PCI Compliance: Early-TLS and Cloud Service Providers

Dan Stocker, Practice Director, Payments, Cloud & Tech

Organizations tracking their PCI compliance are likely aware of the impending June 30, 2018 deadline to disable SSLv3 and early-TLS. This blog post examines the special case of Cloud Service Providers (CSPs) and how their customers should proceed to achieve compliance.

In April 2015, in response to the POODLE and BEAST vulnerabilities, the PCI Security Standards Council (SSC) published guidance for merchants and service providers. That guidance set deadlines for both roles. Service providers were expected to offer a compliant service by June 30, 2016, with the goal of enabling their customers to use non-vulnerable ciphersuites under TLS 1.1 and TLS 1.2. Merchants were expected to opt into those compliant services, and to also disable early-TLS altogether, by June 30, 2018.

That deadline is approaching, and Coalfire has advised a number of clients on the implications and how to approach the effort. A common question has been about the role of CSPs in meeting the SSC guidance.

For CSPs, there is a key distinction that is helpful to keep in mind. Where a service provider deals directly in cardholder data (e.g., payment processors, e-commerce, etc.), the expectation to disable early-TLS is clear guidance from the SSC. Where the CSP does not directly deal with their customer's data, there is no mandate. Examples of the latter would be CSPs like Amazon Web Services (AWS), Microsoft Azure, and Google Cloud Platform (GCP). These providers are deliberately abstracted from their customers implementations. Their services are building blocks, which enable customers to architect solutions.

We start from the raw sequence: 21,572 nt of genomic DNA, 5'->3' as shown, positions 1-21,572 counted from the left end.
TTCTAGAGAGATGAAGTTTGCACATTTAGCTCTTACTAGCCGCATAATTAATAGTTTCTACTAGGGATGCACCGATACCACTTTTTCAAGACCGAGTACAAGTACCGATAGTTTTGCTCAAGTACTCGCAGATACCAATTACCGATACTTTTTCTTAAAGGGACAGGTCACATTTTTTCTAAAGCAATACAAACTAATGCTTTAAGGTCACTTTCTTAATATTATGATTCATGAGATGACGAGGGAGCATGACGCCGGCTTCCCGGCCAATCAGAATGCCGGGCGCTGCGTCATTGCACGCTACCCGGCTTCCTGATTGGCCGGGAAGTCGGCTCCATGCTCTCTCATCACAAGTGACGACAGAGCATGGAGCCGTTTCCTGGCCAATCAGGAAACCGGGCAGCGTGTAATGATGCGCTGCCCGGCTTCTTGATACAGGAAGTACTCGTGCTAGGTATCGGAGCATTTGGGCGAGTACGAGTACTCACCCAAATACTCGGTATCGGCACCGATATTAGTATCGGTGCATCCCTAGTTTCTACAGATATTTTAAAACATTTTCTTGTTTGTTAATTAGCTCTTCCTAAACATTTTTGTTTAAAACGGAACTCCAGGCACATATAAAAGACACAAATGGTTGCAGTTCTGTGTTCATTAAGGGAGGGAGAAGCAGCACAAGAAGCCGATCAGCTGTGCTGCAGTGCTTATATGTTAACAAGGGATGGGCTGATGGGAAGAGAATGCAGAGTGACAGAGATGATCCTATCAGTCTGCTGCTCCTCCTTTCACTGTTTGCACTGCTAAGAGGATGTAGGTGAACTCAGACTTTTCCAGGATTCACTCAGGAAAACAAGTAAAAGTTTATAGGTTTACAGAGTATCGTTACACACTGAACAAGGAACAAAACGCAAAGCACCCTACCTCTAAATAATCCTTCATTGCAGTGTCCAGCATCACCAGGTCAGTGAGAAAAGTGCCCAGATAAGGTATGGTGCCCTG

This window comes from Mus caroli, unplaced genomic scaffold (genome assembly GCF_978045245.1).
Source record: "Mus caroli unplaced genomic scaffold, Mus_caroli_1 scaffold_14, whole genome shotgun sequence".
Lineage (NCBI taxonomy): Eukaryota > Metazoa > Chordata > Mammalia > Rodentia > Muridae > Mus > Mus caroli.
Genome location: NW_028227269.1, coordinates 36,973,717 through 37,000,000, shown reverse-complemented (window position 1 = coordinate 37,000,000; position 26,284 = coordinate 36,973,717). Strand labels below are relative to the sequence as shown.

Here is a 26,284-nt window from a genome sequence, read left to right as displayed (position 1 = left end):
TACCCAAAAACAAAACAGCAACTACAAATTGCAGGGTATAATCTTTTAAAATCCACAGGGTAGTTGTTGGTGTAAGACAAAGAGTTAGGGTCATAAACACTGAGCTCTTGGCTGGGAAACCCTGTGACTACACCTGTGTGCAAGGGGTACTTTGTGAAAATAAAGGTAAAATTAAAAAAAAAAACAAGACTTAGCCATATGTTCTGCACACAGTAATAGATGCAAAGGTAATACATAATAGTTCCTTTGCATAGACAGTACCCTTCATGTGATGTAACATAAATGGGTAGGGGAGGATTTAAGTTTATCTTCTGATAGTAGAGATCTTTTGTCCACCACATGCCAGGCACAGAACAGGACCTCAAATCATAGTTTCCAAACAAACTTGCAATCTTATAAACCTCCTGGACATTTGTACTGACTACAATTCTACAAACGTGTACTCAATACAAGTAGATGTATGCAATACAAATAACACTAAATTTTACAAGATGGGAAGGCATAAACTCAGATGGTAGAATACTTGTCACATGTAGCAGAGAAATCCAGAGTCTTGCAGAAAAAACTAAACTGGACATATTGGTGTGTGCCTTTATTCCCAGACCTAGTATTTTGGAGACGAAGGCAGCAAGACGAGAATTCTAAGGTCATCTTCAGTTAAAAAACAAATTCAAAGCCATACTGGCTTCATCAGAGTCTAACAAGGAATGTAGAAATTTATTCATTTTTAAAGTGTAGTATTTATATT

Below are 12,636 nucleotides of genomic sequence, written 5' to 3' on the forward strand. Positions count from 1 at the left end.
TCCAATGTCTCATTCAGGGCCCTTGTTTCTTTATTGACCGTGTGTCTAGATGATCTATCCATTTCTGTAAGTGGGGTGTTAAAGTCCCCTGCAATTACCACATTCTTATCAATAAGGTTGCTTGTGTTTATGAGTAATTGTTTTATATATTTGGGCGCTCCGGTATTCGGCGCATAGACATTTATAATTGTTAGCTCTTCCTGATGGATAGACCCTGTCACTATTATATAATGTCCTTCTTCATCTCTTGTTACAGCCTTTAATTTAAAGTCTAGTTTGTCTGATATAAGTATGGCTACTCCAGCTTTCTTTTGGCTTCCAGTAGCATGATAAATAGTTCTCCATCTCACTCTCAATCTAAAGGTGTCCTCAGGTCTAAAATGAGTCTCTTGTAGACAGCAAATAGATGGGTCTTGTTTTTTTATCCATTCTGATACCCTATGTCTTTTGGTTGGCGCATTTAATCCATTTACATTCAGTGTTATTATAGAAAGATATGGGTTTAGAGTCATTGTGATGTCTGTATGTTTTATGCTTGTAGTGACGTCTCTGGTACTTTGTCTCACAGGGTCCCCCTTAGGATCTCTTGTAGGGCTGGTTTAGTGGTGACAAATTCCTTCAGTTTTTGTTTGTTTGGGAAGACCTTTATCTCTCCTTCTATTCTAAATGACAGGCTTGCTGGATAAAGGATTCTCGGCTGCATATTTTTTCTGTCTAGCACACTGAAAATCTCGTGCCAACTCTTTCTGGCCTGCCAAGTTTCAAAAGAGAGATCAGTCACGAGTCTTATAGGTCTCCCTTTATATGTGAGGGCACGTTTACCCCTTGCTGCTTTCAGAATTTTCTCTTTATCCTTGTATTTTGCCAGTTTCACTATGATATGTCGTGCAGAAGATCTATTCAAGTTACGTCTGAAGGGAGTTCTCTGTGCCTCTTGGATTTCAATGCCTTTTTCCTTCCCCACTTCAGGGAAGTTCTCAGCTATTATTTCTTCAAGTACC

This abstraction is important primarily because it means the cloud providers do not know which of their customers have PCI compliance obligations. Not all will, and thus there will be a mix of PCI and non-PCI customers. Those non-PCI customers will have business interests in maintaining use of early-TLS (SSLv3 has already been disabled). What this means is that cloud customers will have responsibility to ensure that early-TLS is disabled, using the CSP's customer-facing controls. This will allow customers to manage their own compliance obligation.

Coalfire recommends the following next steps:

  • Part of PCI compliance management is assessing risks to cardholder data. Use of SSLv3 or early-TLS represents both security and non-compliance risks. If you haven't already, get this issue on your radar.
  • Even if your annual assessment cycle ends before the June 30, 2018 deadline, you are still expected to comply. One of the conditions that officers agree to when they sign an AOC is to maintain PCI compliance.
  • Cloud customers should consult the Responsibility guidance published by their CSP and ensure they are using that guidance effectively.

Coalfire can help merchants on this journey as well as service providers looking for advice on how best to meet the SSC guidance.

Dan Stocker


Dan Stocker — Practice Director, Payments, Cloud & Tech

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